When was the last time you talked to your friend? Your mother? Your old college roommate? Now think—did you actually talk to them? In person or on the phone?
If you’re like most Americans, you probably conversed with them via text, email or social media. In fact, a recent Gallup poll finds that texting and email are the most frequently used forms of non-personal communication for adult Americans. So is a cellphone, because even when we do use a phone, it’s typically not a landline, the survey reveals.
For all Americans under age 50, the survey finds that texting is the most dominant form of communication.
Given these changes in our own everyday interactions, why does the healthcare industry insist on sticking with old forms of communication?
Healthcare needs to embrace email and text as the preferred and most efficient patient-provider communication methods, just as we have accepted—and really, expected—email and text communication in our daily lives.
So far, most attempts to incorporate texting into a healthcare setting have involved simple alerts, such as medication and appointment reminders. While helpful, these messages just scratch the surface of what’s possible. Text alerts like these don’t qualify as dynamic communication; they’re really just one-way, robotic messages.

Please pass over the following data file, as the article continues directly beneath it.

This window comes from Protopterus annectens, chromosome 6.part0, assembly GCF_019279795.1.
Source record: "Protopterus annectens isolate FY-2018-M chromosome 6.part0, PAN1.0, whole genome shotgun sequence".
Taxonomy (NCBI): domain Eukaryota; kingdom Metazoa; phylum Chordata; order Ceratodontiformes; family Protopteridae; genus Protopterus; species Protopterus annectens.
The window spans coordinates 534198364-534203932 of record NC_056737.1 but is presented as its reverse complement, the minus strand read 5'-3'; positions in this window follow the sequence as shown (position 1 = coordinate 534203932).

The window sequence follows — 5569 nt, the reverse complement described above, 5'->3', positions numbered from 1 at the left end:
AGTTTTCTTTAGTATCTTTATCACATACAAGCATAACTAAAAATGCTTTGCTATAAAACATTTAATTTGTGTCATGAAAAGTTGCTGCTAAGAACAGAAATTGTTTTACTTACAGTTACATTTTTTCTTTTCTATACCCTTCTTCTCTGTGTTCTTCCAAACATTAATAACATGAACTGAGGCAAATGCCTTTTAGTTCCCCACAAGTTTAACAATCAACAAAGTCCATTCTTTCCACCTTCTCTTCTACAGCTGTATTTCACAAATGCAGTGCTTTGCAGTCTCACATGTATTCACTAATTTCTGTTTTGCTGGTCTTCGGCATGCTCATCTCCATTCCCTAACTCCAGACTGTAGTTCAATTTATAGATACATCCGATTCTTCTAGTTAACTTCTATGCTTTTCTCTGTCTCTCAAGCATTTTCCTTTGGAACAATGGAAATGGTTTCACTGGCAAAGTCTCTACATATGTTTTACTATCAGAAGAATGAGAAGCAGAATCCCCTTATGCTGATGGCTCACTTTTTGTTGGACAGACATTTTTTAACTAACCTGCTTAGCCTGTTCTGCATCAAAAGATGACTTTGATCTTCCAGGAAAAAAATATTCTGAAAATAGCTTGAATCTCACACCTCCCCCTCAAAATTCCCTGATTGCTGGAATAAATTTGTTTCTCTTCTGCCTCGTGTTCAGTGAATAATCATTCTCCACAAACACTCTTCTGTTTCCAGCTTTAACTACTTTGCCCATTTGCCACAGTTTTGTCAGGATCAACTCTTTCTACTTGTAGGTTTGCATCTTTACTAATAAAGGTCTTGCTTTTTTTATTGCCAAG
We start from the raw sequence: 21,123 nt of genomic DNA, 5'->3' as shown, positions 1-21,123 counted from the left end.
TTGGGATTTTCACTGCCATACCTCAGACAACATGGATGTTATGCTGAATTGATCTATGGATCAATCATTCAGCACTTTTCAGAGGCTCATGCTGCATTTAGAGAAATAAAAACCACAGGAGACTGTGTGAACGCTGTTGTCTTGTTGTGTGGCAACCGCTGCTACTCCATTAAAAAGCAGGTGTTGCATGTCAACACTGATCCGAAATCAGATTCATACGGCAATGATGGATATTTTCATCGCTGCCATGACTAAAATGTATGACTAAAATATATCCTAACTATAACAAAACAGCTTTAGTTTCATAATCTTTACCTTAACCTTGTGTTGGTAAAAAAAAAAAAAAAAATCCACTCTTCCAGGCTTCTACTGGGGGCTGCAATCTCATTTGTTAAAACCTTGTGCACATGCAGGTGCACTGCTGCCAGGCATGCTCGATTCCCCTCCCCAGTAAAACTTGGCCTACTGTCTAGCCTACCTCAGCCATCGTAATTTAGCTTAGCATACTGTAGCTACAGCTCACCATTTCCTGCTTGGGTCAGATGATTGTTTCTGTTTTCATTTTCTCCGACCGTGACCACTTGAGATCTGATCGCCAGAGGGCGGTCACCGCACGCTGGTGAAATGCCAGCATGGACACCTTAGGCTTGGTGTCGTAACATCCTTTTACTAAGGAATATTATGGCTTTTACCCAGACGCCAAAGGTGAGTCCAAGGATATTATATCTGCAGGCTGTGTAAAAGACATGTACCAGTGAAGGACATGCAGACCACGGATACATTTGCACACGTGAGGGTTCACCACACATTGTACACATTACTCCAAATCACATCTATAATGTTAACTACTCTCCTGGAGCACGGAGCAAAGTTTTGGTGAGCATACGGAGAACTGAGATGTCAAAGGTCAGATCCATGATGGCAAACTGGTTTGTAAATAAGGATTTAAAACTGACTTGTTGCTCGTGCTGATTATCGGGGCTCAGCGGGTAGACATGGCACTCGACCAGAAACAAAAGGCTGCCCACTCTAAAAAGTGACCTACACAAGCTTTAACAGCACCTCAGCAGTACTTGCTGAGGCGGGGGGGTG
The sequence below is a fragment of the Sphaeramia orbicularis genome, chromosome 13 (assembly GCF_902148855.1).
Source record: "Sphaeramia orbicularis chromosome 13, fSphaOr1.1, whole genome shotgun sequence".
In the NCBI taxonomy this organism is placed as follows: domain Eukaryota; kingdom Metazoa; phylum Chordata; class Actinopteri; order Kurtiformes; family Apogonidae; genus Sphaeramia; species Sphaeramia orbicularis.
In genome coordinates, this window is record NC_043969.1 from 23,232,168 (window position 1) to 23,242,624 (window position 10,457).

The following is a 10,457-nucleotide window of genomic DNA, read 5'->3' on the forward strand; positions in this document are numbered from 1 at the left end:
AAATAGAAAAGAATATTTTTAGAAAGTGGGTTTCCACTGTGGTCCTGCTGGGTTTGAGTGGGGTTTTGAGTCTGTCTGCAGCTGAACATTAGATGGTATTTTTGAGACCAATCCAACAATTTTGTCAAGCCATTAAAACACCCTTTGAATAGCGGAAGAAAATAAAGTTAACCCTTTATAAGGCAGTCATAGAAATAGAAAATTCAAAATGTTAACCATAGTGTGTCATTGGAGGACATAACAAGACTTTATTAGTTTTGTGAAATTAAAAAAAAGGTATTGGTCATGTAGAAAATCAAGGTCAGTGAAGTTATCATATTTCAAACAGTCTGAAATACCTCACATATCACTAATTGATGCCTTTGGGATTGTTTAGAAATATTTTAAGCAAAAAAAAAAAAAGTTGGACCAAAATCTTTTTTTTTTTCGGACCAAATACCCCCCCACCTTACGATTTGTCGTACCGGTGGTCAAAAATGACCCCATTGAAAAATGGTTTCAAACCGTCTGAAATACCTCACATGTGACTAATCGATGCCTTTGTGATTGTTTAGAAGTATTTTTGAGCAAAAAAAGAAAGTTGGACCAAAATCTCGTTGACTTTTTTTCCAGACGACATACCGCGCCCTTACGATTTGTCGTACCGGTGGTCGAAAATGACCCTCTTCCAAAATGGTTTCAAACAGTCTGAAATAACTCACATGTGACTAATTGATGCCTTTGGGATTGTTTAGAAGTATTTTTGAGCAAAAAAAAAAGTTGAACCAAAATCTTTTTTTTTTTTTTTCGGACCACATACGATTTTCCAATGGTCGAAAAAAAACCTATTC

A better way for the healthcare industry to use texting is to guide personal, two-way conversations between patients and providers that engage patients in their care.
Hospitals and health systems can push out en masse—and in a targeted, customized way—health information that:
- builds patients’ knowledge about their health, from pre-care to post-care
- relieves patients’ anxieties, and
- sets expectations.
This essentially guides patients through their care when they’re not in the hospital or a doctor’s office.
Of course, texting that guides patients through their care is different than texting patient-care directives. In December 2016, the Joint Commission updated its recommendations to advise against the use of secure text messaging for patient care orders.
Instead, texting should focus on population-based information and patient support—addressing not just health education, but also common anxieties, expectations and shared needs. This will foster connections between patients and their hospitals, improve patient satisfaction and boost the patient experience.
Each connection not only guides patients through their episode of care, but also builds their trust in your hospital—and the likelihood they’ll recommend you to their friends and return with their families for future healthcare needs.
Texting can also spark other opportunities to interact with patients. Imagine patients letting you know how they’re doing or what their current challenges are. Aggregate this kind of data from your entire patient population and you’ll get a picture of your population health and what your hospital can do to improve outcomes.
Healthcare traditionally lags behind on the adoption of new digital technology. Patients are calling (pun intended) for modern communication with their doctors. In fact, 93% of patients want email communication and 80% of smartphone users want text alerts about their health.
Are you listening to how your patients want to communicate with you?